Improving Initial Teacher Education in Australia: Solutions and Recommendations From the Teaching Teachers for the Future Project

Improving Initial Teacher Education in Australia: Solutions and Recommendations From the Teaching Teachers for the Future Project

Glenn Finger (Griffith University, Australia)
DOI: 10.4018/978-1-5225-5631-2.ch003

Abstract

Initial teacher education (ITE) programs are subject to agencies which shape and define them through regulatory accreditation processes (Lloyd, 2013a, 2013b). This chapter argues that the design of ITE programs needs to build the Technological Pedagogical Content Knowledge (TPACK) capabilities (Mishra & Koehler, 2006, 2008) of future teachers. After establishing that there are both accountability and improvement agendas, this chapter outlines the Teaching Teachers for the Future (TTF) Project, which involved all 39 Australian Higher Education Institutions providing ITE programs in Australia. The TTF Project was a 15 month long, $8 million project, funded by the Australian Government's ICT Innovation Fund which adopted an approach reflecting an improvement agenda. The TTF Project is discussed in terms of the TPACK conceptualisation guiding the project, and the research and evaluation of that project. The TTF Project's key outcomes are summarised, and these inform the presentation of solutions and recommendations.
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Introduction: Initial Teacher Education In Australia

In Australia, there is very strong evidence of an ongoing quality teacher agenda, reflected in numerous reviews of initial teacher education (ITE) and the development of strategic approaches at the national and jurisdictional levels of each State and Territory. Specifically, in 2014, a Teacher Education Ministerial Advisory Group was established to provide advice to the Australian Government on “how teacher education programmes could be improved to better prepare new teachers with the practical skills needed for the classroom” (Teacher Education Ministerial Advisory Group, 2014, p. 2). The Teacher Education Ministerial Advisory Group Issues Paper (Teacher Education Ministerial Advisory Group, 2014) acknowledges that additional reviews, inquiries and changes to teacher education have been undertaken in the following jurisdictions. These include reforms to attract quality teacher education students, and improve their preparation for teaching:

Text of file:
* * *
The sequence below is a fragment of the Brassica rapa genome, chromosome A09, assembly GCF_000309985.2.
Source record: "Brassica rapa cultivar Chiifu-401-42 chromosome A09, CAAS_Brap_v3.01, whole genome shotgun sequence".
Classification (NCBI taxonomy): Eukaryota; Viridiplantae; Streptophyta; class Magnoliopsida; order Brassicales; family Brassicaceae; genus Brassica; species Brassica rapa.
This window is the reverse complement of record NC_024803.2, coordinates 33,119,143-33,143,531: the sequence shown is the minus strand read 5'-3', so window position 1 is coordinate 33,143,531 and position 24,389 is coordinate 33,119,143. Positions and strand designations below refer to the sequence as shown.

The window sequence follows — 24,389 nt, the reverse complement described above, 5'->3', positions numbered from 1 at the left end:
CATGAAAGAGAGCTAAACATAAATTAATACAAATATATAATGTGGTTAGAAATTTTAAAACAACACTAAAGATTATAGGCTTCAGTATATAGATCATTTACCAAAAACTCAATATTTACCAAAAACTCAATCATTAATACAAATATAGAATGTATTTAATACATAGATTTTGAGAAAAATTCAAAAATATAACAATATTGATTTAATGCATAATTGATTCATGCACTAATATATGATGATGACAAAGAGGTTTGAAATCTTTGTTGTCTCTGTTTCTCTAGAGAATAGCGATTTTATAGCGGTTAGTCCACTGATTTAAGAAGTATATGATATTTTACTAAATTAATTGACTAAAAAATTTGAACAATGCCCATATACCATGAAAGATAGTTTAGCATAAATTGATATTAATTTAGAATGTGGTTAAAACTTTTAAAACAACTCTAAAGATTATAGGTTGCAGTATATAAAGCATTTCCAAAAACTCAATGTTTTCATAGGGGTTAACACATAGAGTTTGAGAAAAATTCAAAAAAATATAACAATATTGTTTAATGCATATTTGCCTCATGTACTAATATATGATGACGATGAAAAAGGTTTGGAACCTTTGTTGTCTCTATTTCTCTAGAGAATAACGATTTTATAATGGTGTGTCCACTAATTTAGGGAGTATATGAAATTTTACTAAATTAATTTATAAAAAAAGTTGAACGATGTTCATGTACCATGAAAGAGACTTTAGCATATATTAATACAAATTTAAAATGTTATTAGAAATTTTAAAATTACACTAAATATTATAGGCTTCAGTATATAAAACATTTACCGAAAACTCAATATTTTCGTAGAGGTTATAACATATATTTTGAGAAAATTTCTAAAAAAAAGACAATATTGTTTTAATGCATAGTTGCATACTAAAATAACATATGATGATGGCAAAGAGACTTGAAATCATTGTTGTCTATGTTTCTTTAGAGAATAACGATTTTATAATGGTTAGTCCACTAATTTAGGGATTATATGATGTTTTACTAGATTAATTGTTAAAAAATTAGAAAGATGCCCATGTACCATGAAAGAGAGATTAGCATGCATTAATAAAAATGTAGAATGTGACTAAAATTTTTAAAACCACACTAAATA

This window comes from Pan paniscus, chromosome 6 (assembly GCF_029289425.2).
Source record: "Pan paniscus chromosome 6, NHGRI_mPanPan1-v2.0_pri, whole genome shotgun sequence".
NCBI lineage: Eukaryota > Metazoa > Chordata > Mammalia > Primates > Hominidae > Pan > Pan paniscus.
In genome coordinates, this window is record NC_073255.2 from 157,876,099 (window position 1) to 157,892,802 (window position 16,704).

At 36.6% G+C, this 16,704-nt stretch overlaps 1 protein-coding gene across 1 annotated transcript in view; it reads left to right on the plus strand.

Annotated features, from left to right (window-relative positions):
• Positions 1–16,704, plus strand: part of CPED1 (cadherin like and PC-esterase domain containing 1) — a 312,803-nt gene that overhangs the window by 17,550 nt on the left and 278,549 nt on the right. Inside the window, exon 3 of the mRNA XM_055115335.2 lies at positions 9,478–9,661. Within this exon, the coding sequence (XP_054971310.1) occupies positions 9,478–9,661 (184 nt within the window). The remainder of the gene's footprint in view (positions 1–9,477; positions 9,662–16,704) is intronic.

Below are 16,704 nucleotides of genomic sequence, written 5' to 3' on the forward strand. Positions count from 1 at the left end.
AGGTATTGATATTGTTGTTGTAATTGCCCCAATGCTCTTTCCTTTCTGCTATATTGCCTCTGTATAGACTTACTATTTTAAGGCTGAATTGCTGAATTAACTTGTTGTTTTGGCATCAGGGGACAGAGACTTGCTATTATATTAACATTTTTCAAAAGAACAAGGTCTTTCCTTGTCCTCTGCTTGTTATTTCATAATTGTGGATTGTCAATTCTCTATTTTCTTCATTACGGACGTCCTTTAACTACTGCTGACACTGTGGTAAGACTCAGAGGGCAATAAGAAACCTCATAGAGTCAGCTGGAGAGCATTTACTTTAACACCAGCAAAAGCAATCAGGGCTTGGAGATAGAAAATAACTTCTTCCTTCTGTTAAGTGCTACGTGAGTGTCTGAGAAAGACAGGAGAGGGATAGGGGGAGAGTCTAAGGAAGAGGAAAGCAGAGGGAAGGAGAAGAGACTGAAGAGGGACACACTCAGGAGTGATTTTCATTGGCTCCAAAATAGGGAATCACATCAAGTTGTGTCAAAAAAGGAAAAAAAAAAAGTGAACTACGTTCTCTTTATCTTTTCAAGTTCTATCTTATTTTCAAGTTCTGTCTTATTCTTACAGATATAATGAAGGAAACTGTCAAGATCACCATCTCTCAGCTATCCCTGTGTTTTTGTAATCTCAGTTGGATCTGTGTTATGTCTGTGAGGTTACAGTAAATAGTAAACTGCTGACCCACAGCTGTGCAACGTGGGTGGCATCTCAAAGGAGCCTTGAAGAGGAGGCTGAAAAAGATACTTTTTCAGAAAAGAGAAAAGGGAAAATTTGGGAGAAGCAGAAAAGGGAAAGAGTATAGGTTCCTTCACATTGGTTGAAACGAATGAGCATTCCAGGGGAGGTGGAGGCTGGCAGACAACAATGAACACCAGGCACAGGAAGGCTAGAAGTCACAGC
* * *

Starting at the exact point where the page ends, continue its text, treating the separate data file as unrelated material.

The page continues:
• New South Wales:Great Teaching, Inspired learning: Blueprint for Action (New South Wales Government Education and Communities, 2014).

  • Victoria:From New Directions to Action: World class teaching and school leadership (Victoria Department of Education and Early Childhood Development (2013).

  • Queensland:A Fresh Start: Improving the preparation and quality of teachers for Queensland schools (Department of Education, Training and Employment, 2013).

  • South Australia:Building a Stronger South Australia: High Quality Education (Government of South Australia, 2013).

These reviews, reports and initiatives illustrate the accountability and improvement agendas in ITE in Australia. In the report Troubled Times in Australian teacher education: 2012-2013 (Lloyd, 2013a), ten interdependent tensions were identified in the context of a highly regulated ITE environment; namely, Authority, Knowledge, Graduate identity, Literacy and Numeracy, Entry and Participation, Early Years, Crowded Curriculum, Teacher Educators, Public Perceptions, Policy Pendulum. From her audit process, analysis, and related methodological approaches in her study, Lloyd (2013a) suggests that there is a need to “temper the identified tensions” (p. 8), and identified seven considerations for addressing these; i.e.

  • 1.

    Establish a hierarchy of agencies, streamline the process,

  • 2.

    Redistribute the responsibility, reduce duplication,

  • 3.

    Reconsider the use of the Australian Professional Standards for Teachers (APSTs) in accreditation,

  • 4.

    Question the representation of teacher knowledge,

  • 5.

    Break the nexus between qualification, registration and employment, extend the continuum,

  • 6.

    Set expectations for teacher educators, expand the definition,

  • 7.

    Frame the future with care.

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